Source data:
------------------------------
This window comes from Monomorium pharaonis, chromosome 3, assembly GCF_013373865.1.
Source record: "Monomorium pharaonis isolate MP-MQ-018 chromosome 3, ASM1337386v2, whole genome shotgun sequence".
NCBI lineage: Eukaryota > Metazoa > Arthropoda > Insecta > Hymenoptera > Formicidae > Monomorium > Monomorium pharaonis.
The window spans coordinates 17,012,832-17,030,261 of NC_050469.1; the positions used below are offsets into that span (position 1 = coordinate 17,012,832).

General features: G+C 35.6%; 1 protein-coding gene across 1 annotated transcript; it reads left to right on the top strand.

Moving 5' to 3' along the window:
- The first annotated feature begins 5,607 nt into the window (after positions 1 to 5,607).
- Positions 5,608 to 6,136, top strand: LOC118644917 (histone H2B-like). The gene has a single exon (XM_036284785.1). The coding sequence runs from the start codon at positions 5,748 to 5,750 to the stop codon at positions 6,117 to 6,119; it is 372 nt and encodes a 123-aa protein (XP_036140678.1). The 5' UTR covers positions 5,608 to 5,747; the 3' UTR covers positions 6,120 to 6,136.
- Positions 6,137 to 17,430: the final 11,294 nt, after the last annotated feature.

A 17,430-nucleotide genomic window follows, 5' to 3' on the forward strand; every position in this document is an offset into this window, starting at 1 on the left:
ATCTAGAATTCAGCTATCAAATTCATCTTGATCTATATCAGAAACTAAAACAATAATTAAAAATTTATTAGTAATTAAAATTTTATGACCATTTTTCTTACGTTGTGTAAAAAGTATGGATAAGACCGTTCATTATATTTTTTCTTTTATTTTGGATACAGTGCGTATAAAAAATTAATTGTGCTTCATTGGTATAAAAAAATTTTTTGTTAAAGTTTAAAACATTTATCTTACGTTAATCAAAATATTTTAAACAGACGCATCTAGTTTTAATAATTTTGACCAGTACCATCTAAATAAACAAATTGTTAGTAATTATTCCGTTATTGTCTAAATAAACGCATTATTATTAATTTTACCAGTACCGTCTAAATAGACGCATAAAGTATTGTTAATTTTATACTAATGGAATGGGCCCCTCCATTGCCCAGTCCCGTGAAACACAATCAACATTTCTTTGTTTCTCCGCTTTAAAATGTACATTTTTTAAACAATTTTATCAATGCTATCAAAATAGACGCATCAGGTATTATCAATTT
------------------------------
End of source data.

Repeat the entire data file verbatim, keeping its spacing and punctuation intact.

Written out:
This window comes from Monomorium pharaonis, chromosome 3, assembly GCF_013373865.1.
Source record: "Monomorium pharaonis isolate MP-MQ-018 chromosome 3, ASM1337386v2, whole genome shotgun sequence".
NCBI lineage: Eukaryota > Metazoa > Arthropoda > Insecta > Hymenoptera > Formicidae > Monomorium > Monomorium pharaonis.
The window spans coordinates 17,012,832-17,030,261 of NC_050469.1; the positions used below are offsets into that span (position 1 = coordinate 17,012,832).

General features: G+C 35.6%; 1 protein-coding gene across 1 annotated transcript; it reads left to right on the top strand.

Moving 5' to 3' along the window:
- The first annotated feature begins 5,607 nt into the window (after positions 1 to 5,607).
- Positions 5,608 to 6,136, top strand: LOC118644917 (histone H2B-like). The gene has a single exon (XM_036284785.1). The coding sequence runs from the start codon at positions 5,748 to 5,750 to the stop codon at positions 6,117 to 6,119; it is 372 nt and encodes a 123-aa protein (XP_036140678.1). The 5' UTR covers positions 5,608 to 5,747; the 3' UTR covers positions 6,120 to 6,136.
- Positions 6,137 to 17,430: the final 11,294 nt, after the last annotated feature.

A 17,430-nucleotide genomic window follows, 5' to 3' on the forward strand; every position in this document is an offset into this window, starting at 1 on the left:
ATCTAGAATTCAGCTATCAAATTCATCTTGATCTATATCAGAAACTAAAACAATAATTAAAAATTTATTAGTAATTAAAATTTTATGACCATTTTTCTTACGTTGTGTAAAAAGTATGGATAAGACCGTTCATTATATTTTTTCTTTTATTTTGGATACAGTGCGTATAAAAAATTAATTGTGCTTCATTGGTATAAAAAAATTTTTTGTTAAAGTTTAAAACATTTATCTTACGTTAATCAAAATATTTTAAACAGACGCATCTAGTTTTAATAATTTTGACCAGTACCATCTAAATAAACAAATTGTTAGTAATTATTCCGTTATTGTCTAAATAAACGCATTATTATTAATTTTACCAGTACCGTCTAAATAGACGCATAAAGTATTGTTAATTTTATACTAATGGAATGGGCCCCTCCATTGCCCAGTCCCGTGAAACACAATCAACATTTCTTTGTTTCTCCGCTTTAAAATGTACATTTTTTAAACAATTTTATCAATGCTATCAAAATAGACGCATCAGGTATTATCAATTT